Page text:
And how are consumers supposed to identify which devices are more secure at the pre-sale stage, and which vendors take security seriously?
They can't, and I never said they could. We try to educate them. One thing we do for example is analyze potential devices for customers and figure out if there are any security issues. For example, GPS trackers that you buy cheaply on eBay or Alibaba all have major security issues. We show this to customers and have independent parties verify this before they decide to buy them. Granted, we usually don't deal with individual end users, but with re-sellers or distributors and industry, but each one of them gets the security talk.
Also in what way do you take security seriously?
Take security in mind from the start of the project. Have dedicated security and cryptography people on board (I'm a cryptographer and security researcher myself), have third party code reviews, use formal verification methods, use industry standard cryptographic routines, use strict privilege separation with e.g. an L4 kernel like Fiasco.OC, have data encrypted at every stage (in motion, at rest, ...), unique cryptographic keys per device, signed binaries for remote updates, every remote command is encrypted, signed and verified on the device, every communication from the device is encrypted, signed and verified by the server, etc.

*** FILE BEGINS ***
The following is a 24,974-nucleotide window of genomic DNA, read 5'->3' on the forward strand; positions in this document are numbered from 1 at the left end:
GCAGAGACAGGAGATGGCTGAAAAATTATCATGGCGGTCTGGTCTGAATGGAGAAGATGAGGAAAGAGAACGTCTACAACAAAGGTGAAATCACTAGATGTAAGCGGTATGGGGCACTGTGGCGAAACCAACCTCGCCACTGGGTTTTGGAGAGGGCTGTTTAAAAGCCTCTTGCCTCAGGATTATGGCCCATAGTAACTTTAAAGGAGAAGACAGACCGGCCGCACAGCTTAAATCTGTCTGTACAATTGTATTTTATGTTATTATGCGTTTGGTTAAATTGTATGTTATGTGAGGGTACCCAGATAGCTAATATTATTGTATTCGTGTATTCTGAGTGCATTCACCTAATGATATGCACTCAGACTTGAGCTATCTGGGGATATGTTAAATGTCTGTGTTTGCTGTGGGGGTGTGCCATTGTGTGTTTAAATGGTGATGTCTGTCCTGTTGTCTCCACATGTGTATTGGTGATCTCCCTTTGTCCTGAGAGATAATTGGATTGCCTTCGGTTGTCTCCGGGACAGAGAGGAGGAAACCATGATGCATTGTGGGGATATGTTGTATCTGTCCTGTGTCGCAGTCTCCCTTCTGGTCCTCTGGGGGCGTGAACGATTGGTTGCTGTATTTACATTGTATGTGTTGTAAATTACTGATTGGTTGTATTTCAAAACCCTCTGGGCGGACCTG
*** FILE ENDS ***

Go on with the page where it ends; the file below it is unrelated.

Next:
In the end, if people want to change the firmware and use their own server etc., they still can as well. It just won't talk to our servers anymore, but that is usually what the goal is and we support our customers with that. We can also support our clients to use their own servers and give best practices to secure it, and often we just develop a firmware specifically for them that adheres to the same security standards.